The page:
Create a concept

Before you create your concept in OpenMRS, contemplate these three steps:

  1. Make sure the concept doesn’t already exist in the dictionary. When searching the dictionary, use partial names (e.g. "Kale" or "Kalet" instead of "Kaletra"). Looking for partial names will help catch misspelled entries. Think about what your organization most generally refers to this concept as – consider all possible synonyms! You may be surprised what concepts already exist.
  2. Make sure that you can describe/understand the concept that you're getting ready to enter! Say for example, that you're asked to create a new term for the retroviral drug eliminatehivudine. Knowing that it's a retroviral drug is insufficient, as you're going to need to detail eliminatehivudine's differences from all other antiretrovirals within the term's description. Don’t be too sure of yourself - double check with the person requesting the new concept that you have the correct, specific definition.
  3. Make sure that you include and standardized representation of the concept, e.g. LOINC or ICD10. If you have no idea what this is – go to the internet or a coworker and find out!

Do you have all of the information ready? Then it's time to walk through a primary concept definition, and the basic attributes this includes.

  • Primary Name
    • The name should begin be completely specific. It is "Hepatitis B immunization", not "Immunization, Hepatitis B".
    • Use sentence case (Malignant cancer) or title case (Malignant Cancer)
    • Use only alphanumeric characters! (If this was a concept, there would be no exclamation point.)
    • NO ACRONYMS – Abbreviations and acronyms are only used as synonyms!!
    • When necessary, always refer to the generic form (e.g. Ibuprofen, not Advil ©)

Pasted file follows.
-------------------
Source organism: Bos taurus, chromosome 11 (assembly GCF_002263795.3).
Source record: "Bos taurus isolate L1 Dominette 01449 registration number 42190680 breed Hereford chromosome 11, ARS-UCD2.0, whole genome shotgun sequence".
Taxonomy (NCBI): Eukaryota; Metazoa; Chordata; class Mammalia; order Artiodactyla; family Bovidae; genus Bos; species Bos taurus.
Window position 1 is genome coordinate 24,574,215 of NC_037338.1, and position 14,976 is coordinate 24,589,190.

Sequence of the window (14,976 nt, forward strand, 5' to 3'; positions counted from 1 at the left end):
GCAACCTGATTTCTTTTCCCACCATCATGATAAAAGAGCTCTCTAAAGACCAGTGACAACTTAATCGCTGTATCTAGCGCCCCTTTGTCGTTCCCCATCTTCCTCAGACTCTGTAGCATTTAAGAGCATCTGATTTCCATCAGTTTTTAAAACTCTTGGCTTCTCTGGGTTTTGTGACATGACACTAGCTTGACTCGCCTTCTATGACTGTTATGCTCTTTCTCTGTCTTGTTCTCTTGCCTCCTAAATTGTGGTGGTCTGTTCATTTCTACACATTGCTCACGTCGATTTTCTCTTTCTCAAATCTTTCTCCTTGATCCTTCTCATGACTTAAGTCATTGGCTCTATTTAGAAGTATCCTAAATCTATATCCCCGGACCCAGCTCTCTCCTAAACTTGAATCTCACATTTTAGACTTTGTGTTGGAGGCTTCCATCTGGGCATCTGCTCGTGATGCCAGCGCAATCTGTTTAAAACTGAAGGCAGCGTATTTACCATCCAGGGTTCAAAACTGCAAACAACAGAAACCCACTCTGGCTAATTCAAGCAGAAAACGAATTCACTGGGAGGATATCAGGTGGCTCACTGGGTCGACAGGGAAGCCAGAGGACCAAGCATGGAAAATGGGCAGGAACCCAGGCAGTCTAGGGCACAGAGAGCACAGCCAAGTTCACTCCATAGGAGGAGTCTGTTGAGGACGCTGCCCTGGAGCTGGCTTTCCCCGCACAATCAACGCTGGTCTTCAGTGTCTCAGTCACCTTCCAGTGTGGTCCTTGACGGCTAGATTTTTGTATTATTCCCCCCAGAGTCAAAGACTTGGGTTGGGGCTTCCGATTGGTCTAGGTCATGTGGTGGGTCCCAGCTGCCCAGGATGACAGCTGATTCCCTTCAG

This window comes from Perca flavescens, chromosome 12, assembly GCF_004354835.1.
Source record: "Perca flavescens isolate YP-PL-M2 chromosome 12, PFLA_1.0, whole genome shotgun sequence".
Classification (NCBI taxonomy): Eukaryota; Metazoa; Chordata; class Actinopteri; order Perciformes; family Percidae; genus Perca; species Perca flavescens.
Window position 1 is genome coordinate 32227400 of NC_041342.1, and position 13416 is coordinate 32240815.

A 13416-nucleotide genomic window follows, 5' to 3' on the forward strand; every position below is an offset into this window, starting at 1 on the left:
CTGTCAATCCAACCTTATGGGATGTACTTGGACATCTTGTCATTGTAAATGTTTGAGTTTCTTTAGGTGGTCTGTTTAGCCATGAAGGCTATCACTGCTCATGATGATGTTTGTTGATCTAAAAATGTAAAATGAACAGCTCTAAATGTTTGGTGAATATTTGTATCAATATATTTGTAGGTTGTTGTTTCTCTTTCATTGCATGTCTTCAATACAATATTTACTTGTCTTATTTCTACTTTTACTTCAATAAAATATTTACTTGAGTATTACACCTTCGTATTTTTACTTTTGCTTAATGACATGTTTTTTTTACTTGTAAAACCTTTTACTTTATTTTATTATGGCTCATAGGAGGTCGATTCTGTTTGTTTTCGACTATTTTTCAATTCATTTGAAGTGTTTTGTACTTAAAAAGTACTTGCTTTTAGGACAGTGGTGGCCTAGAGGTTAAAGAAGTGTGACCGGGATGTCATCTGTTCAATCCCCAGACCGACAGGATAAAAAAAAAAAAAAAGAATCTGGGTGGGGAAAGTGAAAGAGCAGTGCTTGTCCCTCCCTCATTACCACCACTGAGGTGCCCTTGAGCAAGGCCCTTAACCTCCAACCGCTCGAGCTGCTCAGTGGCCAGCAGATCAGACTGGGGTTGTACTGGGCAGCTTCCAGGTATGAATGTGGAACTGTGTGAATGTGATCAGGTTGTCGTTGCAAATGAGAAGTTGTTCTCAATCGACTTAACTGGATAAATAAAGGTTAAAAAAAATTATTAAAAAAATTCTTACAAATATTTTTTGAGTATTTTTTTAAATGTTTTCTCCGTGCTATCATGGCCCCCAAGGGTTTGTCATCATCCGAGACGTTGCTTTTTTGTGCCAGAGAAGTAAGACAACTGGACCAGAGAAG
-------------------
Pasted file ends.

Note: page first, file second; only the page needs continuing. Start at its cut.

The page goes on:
• When referring to organism or virus, the full taxonomic name is used (e.g. Human immunodeficiency virus, not HIV)
    • Adhere to complete granularity! "Right upper quadrant abdominal pain" refers to too many observations. This can be tricky in practice – if you’re unsure, refer to a geek or someone who can identify mini-clauses within your proposed primary name.
  • Short Name
    • Be smart – only use alphanumeric characters, avoid long phrases, and acronyms that may have several meanings
  • Synonym
    • Again, be smart! Use any other phrases or acronyms that people within your organization may search for when attempting to use this concept. If you’re at a loss, conduct a survey of possible end users.
  • Description
    • Without question, at the end of reading this statement, a lay person should have a decent idea of the concept’s meaning. This is always REQUIRED – no exceptions.
  • Data Class
    • Is the concept a question that requires responses? If so – label it as a question!
    • Is it a list of questions that are related? If so – label it as a CONVSET!
    • Is it a list of lab procedures that are related? If so - label it as LABSET!
    • Is it a list of medications that are related (e.g. Antiretrovirals)? If so – label it as a MEDSET!
    • If you’ve gotten through the above questions, be smart, and choose the best fitting of the remaining classes.
  • Is it a set?
    • If you answered yes to either question 2,3, or 4 above, check this box! Otherwise you won’t be getting much functionality out of the concept.
  • Datatype
  • Is your concept a question that requires responses?
    • If yes, select the type that best represents the form that you wish to view your data as.
      • If yes, and there are only a few possible answers, select CODED, and choose those possible answers.
      • If yes, and the class is numeric, make sure you enter any critical values. Also, select PRECISE if you desire decimal answers.
    • If no, select N/A.
  • Version

This is completely up to you.

    • Use any method you think works for you.
    • Use a method that will be easily recognized and utilized by all other OpenMRS users.
    • Be consistent with your method across all concepts.